Although those who have been to the University of Florida may be familiar with much of the campus, sometimes the most recognizable places tend to be taken for granted.
Century Tower and University Auditorium, both of which house UF’s most famous musical instruments, are among those places.
Michelle Klima, a UF student, has an uncommon course load: She plays the massive University Auditorium organ.
Klima said the organ, situated inside of one of the most recognizable buildings on campus, has a storied past itself.
“This organ was originally installed in 1925 by the E.M. Skinner Organ Company, was redone from 1965-1970 by the Aeolian-Skinner Company, and then redone twice in 1980 and 1993 by the Moller Organ Company,” she said. “So you’ve definitely seen an evolution from American classic style of organ building here. “
The organ contains 99 ranks and more than 5,000 pipes. Those pipes range from the length of a pencil, to those 16 feet tall. It can mimic the sounds of any instrument in an orchestra, including bassoons, flutes and clarinets.
Klima said the organ’s range of pipes and sounds give the instrument a certain awe factor.
“Along the lines of the specifications, the organ just has a natural ability to mimic things in the orchestra,” she said. “Mozart, I believe, was the person to deem it the ‘King of Instruments.’ So it really encompasses a lot of musical features that you won’t find anywhere else.”
Laura Ellis, UF associate professor of music, said the organ works in harmony with the auditorium to create a spectacular aura.
“It’s just an impressive space, and I think when you walk in there you maybe stand a little bit taller when you walk in,” she said. “It feels good, particularly when you think of all of the wonderful artists and all of the wonderful speakers. It’s an important place.”
For Klima, the privilege to play the University Auditorium organ is a rite of passage and said it gives her a special connection to her predecessors.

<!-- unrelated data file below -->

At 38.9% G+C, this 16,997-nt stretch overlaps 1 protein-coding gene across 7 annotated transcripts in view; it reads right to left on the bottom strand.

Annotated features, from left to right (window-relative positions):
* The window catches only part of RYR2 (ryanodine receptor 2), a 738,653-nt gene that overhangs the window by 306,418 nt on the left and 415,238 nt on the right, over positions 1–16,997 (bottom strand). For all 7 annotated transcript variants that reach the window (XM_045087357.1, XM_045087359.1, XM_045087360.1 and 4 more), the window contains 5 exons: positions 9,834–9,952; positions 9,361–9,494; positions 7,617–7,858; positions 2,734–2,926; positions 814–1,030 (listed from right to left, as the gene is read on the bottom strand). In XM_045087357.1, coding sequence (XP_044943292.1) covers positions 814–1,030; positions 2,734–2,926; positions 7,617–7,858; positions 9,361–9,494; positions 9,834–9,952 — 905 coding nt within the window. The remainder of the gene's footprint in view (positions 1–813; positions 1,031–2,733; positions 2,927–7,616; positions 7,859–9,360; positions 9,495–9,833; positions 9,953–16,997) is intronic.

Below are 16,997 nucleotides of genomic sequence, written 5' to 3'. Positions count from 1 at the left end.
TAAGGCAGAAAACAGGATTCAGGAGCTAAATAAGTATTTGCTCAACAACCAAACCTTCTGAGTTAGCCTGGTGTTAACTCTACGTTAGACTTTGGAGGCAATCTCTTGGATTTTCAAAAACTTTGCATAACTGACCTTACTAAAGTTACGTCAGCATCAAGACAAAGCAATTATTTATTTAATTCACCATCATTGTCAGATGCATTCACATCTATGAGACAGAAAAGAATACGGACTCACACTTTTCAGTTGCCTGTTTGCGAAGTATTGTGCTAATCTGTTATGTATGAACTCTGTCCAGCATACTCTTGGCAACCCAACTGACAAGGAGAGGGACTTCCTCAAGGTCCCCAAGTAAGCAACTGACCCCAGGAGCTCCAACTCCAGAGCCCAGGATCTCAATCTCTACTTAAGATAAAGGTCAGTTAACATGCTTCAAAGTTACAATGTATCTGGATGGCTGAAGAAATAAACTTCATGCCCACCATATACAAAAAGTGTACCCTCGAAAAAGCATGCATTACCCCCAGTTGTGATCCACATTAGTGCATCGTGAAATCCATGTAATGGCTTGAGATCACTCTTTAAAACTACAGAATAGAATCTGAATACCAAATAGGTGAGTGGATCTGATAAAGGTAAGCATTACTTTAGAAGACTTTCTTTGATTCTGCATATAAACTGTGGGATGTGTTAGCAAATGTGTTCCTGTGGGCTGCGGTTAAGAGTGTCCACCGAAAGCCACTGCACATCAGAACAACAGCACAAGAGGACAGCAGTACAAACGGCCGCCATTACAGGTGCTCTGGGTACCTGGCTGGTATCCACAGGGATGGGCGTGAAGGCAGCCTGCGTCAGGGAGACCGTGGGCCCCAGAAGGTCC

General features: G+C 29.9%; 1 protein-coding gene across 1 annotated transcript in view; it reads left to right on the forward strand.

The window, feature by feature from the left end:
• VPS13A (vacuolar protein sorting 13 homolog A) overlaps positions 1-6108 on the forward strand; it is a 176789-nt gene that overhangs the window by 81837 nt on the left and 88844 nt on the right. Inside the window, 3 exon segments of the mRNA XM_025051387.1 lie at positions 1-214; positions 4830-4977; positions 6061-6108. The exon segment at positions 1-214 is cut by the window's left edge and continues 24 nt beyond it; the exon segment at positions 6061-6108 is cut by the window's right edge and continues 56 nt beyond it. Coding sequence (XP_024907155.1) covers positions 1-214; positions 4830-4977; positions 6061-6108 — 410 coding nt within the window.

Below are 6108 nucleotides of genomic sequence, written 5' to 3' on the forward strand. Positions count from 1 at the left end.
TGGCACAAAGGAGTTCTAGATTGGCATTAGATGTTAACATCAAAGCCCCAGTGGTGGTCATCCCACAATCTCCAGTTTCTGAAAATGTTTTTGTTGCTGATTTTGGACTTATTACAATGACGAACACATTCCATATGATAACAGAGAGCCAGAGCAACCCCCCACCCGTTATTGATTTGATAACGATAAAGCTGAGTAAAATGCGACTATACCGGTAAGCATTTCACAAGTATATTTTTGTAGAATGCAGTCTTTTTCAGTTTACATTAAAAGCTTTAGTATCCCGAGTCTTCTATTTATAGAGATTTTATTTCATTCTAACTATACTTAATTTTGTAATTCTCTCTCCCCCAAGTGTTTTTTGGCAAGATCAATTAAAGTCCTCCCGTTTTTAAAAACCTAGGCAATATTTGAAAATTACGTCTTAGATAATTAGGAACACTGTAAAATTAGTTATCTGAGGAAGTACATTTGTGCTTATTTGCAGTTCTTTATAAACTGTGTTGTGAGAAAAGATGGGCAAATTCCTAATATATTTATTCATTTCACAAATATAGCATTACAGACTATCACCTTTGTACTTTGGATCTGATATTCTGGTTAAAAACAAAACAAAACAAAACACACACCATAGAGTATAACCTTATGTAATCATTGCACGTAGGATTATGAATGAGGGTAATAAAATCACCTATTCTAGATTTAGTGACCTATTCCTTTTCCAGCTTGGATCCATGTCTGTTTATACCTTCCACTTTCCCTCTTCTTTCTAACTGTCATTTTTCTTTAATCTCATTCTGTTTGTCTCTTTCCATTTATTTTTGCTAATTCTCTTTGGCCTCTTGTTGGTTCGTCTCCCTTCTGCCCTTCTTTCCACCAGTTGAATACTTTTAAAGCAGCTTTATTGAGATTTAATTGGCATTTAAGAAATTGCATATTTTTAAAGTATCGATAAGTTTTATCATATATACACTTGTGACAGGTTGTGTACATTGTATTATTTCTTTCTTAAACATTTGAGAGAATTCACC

“Just knowing the history and wanting to know about the history, I’ve tried to take over some historical research on the organ, just because it is… our heritage,” she said. “I can be proud to say that I’ve played this organ and I was here and I’ve made my mark. ”
Just a few yards away from the home of the organ, the carillon chimes each quarter of the hour, playing from 8 a.m. to 8 p.m. The tune that is played, “Florida Chimes,” was written by Dr. Budd Udell, a former chair of the Department of Music at UF.
When Century Tower was built in 1956, there was no money to buy bells for the carillon. An electronic bell system was used until it finally broke down in 1975. It was replaced in 1976 by a 49 bell set.
A gift in 2002 allowed for 12 additional bells, completing the 61 bell ensemble that can be heard today.
Ellis said she and her students relish the opportunity to take part in a rich UF tradition.
“It’s a privilege when you get to come up here and you get to be there, and I think every carillonneur feels the same way — that it’s a privilege every time you get to climb these stairs and play the instrument,” she said. “It’s the visual centerpiece of campus … so I like to think about how important that is in what we do in the tower, that we really are representing, and in the auditorium, representing the importance of what goes on on campus.”
The inadequate staffing has led to waiting lists, fewer counseling sessions and the need to rely on off-campus services, which are not covered by student health fees.